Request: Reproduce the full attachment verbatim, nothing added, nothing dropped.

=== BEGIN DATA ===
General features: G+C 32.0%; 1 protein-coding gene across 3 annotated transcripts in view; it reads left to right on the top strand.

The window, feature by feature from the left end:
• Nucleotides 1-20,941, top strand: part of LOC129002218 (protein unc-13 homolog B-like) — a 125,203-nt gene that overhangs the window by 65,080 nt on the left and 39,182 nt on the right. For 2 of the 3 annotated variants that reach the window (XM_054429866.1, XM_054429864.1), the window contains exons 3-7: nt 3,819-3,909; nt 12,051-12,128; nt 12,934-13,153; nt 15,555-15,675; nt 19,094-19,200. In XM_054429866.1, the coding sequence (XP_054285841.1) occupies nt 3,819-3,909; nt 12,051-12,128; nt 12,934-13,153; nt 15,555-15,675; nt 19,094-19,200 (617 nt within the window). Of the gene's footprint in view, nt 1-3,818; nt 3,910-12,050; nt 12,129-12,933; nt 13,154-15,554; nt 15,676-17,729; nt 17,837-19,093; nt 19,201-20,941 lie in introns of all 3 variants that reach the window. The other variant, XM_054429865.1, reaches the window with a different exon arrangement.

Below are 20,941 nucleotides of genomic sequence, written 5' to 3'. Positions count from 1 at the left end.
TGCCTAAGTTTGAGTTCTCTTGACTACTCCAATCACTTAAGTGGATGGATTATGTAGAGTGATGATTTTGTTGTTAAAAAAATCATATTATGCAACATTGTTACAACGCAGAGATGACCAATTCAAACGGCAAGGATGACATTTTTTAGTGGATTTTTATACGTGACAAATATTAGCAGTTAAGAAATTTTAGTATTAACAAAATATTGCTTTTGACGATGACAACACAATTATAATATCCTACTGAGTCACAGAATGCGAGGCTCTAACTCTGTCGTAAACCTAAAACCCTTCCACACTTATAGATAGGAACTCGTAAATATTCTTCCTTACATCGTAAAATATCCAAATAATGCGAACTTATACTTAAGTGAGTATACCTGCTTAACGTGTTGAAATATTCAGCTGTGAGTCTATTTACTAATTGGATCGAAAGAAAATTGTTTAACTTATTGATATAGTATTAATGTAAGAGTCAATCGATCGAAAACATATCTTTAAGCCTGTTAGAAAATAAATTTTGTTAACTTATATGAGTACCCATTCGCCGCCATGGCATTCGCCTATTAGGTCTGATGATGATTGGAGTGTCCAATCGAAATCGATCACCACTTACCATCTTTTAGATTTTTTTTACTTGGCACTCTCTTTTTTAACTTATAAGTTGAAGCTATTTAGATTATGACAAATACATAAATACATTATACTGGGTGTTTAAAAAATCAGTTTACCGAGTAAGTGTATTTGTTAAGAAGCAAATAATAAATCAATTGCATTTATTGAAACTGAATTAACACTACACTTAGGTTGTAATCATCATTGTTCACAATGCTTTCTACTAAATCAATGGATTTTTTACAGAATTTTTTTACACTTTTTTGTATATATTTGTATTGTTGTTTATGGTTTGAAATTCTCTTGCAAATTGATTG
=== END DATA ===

General features: G+C 32.0%; 1 protein-coding gene across 3 annotated transcripts in view; it reads left to right on the top strand.

The window, feature by feature from the left end:
• Nucleotides 1-20,941, top strand: part of LOC129002218 (protein unc-13 homolog B-like) — a 125,203-nt gene that overhangs the window by 65,080 nt on the left and 39,182 nt on the right. For 2 of the 3 annotated variants that reach the window (XM_054429866.1, XM_054429864.1), the window contains exons 3-7: nt 3,819-3,909; nt 12,051-12,128; nt 12,934-13,153; nt 15,555-15,675; nt 19,094-19,200. In XM_054429866.1, the coding sequence (XP_054285841.1) occupies nt 3,819-3,909; nt 12,051-12,128; nt 12,934-13,153; nt 15,555-15,675; nt 19,094-19,200 (617 nt within the window). Of the gene's footprint in view, nt 1-3,818; nt 3,910-12,050; nt 12,129-12,933; nt 13,154-15,554; nt 15,676-17,729; nt 17,837-19,093; nt 19,201-20,941 lie in introns of all 3 variants that reach the window. The other variant, XM_054429865.1, reaches the window with a different exon arrangement.

Below are 20,941 nucleotides of genomic sequence, written 5' to 3'. Positions count from 1 at the left end.
TGCCTAAGTTTGAGTTCTCTTGACTACTCCAATCACTTAAGTGGATGGATTATGTAGAGTGATGATTTTGTTGTTAAAAAAATCATATTATGCAACATTGTTACAACGCAGAGATGACCAATTCAAACGGCAAGGATGACATTTTTTAGTGGATTTTTATACGTGACAAATATTAGCAGTTAAGAAATTTTAGTATTAACAAAATATTGCTTTTGACGATGACAACACAATTATAATATCCTACTGAGTCACAGAATGCGAGGCTCTAACTCTGTCGTAAACCTAAAACCCTTCCACACTTATAGATAGGAACTCGTAAATATTCTTCCTTACATCGTAAAATATCCAAATAATGCGAACTTATACTTAAGTGAGTATACCTGCTTAACGTGTTGAAATATTCAGCTGTGAGTCTATTTACTAATTGGATCGAAAGAAAATTGTTTAACTTATTGATATAGTATTAATGTAAGAGTCAATCGATCGAAAACATATCTTTAAGCCTGTTAGAAAATAAATTTTGTTAACTTATATGAGTACCCATTCGCCGCCATGGCATTCGCCTATTAGGTCTGATGATGATTGGAGTGTCCAATCGAAATCGATCACCACTTACCATCTTTTAGATTTTTTTTACTTGGCACTCTCTTTTTTAACTTATAAGTTGAAGCTATTTAGATTATGACAAATACATAAATACATTATACTGGGTGTTTAAAAAATCAGTTTACCGAGTAAGTGTATTTGTTAAGAAGCAAATAATAAATCAATTGCATTTATTGAAACTGAATTAACACTACACTTAGGTTGTAATCATCATTGTTCACAATGCTTTCTACTAAATCAATGGATTTTTTACAGAATTTTTTTACACTTTTTTGTATATATTTGTATTGTTGTTTATGGTTTGAAATTCTCTTGCAAATTGATTG